Passion Play‘s Journey Through Time

At four hours long, this sprawling, religious epic makes demands of its audiences—but it's worth the trouble.

The Director (Jordan Pettle) speaks to "J" (Andrew Kushnir) while they rehearse the crucifixion scene.

  • Eastminister Church (310 Danforth Avenue)
    • June 10–30
  • $25—$30

Performance dates



There are a lot of chefs in the kitchen for the Canadian premiere of Sarah Ruhl’s Passion Play, a triptych set in three time periods that tells the stories of amateur actors (played by real actors) involved in staging performances of the story of Christ. Three different Toronto independent theatre companies, all with reputations for innovative staging and creation in their past work, each tackle one of the three acts. Ordinarily, such a complicated arrangement would be to a show’s detriment, but not in this case. While you need to be prepared for a marathon of theatre (the show runs four hours, incluing two intermissions), you’re certainly going to get your money’s worth.

Sheep No Wool artistic director Alan Dilworth helms the first act, set in Elizabethean England, when Catholics have been declared enemies of the crown. A priest (Richard Binsley) arrives and is given refuge in the village while rehearsals for a passion play continue, but he’s not the only secret the villagers are hiding. P (Cyrus Lane), who plays both Pontius and the devil, harbours a seething resentment of J (Andrew Kushnir), the virtous lead player. P also lusts for Mary 1 (Mayko Nguyen), who, when she isn’t playing the virgin mother, wanders the village late at night, lonely, and sometimes finds company. Mary 2 (Julie Tepperman) also has sinful thoughts about another player, and the one person who does speak her mind (Amy Keating) is shunned as the village idiot by the controlling Director (Jordan Pettle) and the other villagers (Katherine Cullen, Thrasso Petras, and Sam Kalilieh).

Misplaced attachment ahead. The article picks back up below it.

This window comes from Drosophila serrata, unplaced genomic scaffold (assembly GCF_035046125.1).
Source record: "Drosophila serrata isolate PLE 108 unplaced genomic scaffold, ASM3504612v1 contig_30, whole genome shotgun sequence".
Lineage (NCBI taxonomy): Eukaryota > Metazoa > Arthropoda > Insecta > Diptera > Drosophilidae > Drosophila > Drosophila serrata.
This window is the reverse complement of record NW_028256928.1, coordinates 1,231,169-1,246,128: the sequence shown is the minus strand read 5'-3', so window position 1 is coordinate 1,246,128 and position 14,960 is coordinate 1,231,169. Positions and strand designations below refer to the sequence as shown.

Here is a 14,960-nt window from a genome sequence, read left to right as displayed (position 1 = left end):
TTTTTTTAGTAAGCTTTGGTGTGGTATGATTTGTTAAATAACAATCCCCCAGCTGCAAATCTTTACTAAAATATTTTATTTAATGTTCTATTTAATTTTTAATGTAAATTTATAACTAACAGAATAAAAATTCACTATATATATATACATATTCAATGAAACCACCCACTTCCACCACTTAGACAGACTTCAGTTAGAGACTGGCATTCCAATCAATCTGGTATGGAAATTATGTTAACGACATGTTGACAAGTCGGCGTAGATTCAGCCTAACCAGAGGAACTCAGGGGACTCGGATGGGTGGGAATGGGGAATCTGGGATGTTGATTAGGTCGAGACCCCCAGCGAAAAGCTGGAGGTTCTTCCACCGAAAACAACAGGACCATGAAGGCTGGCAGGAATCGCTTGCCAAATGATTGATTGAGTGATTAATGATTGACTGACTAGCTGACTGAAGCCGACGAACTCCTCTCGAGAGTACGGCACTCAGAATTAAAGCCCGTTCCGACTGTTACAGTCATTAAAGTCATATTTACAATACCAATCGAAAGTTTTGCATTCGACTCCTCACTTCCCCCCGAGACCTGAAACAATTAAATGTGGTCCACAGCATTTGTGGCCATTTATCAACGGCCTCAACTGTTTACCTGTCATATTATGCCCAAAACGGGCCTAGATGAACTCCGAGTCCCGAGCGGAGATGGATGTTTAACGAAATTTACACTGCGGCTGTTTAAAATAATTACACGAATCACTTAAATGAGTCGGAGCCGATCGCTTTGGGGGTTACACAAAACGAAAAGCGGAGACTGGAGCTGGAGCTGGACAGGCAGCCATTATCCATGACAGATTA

Dilworth manages his ensemble’s myriad personal storylines, and keeps the surfeit of exposition moving at a decent clip. But on rainy days, like when we saw Passion Play, he’s working at a disadvantage, because his part of the play is supposed to performed outdoors, in Withrow Park—after which the show moves inside nearby Eastminster United Church for its remaining two acts. Indoors, act one’s proceedings lack some of the immediacy that we suspect might be stronger al fresco. (Our photographer was lucky enough to see an earlier show, in the sun.)

Convergence Theatre’s Aaron Willis takes over after the first intermission. His act is set in 1930s Germany, when an English tourist (Binsely) can still visit the famous Oberammergau passion play, but is distinctly uncomfortable in the now-fascist country. The J of this era, who has inherited his beloved father’s lead role in the passion play, is nervous and unsure of himself, whereas 1930s-era P has seen his lot in life improve considerably since he joined the army. The paranoia and fear caused by Germany’s rapid militarization spill over into the show within the show, especially after Hitler himself (Maev Beaty, who also appeared briefly and memorably as the Queen in act one) pays the town a visit. Not long after, Vi (Keating) who is Jewish and “other,” faces a fate worse than exile.

The final act, directed by Outside the March’s Mitchell Cushman, takes place after a second intermission and a snack of bagels in the church basement. Its stage configuration is similar to the one in act two, though some chairs are replaced with beanbag chairs and think mats, because we’re in 1969 now. P has once again joined the army, and he proposes to his fiance (Mayko Nguyen) before leaving. His battlefield experiences have left lasting damage, and the passion play company he returns to has begun hiring professional actors, leading to a confrontation between P and his brother, P and his wife—P and everyone, really.

Ruhl, the writer, is playing with a lot of different themes in the three different acts, which makes sense, since some of the parts were written years apart. Suffice it to say that the cast is first-rate, though we were particularly impressed by Cyrus Lane’s deeply flawed characters, Mayko Nguyen’s conflicted Mary, and Amy Keating in the first act. And of course, a special mention must go to the pregnant Beaty, whose Ronald Reagan in the third act was particularly spot-on (and more than a little creepy).

There’s really just one big question to ask yourself. Can you handle almost four hours of theatre? We briefly wondered if the show wouldn’t have been better off broken into segments, like Theatrefront’s The Mill. But ultimately, the three acts build on one another, with sly callbacks to past “time periods.” This is a rare site-specific production featuring some of the city’s best actors and three of its hottest directors. Overlong or not, you more or less get three shows for the price of one. Hallelujah indeed.

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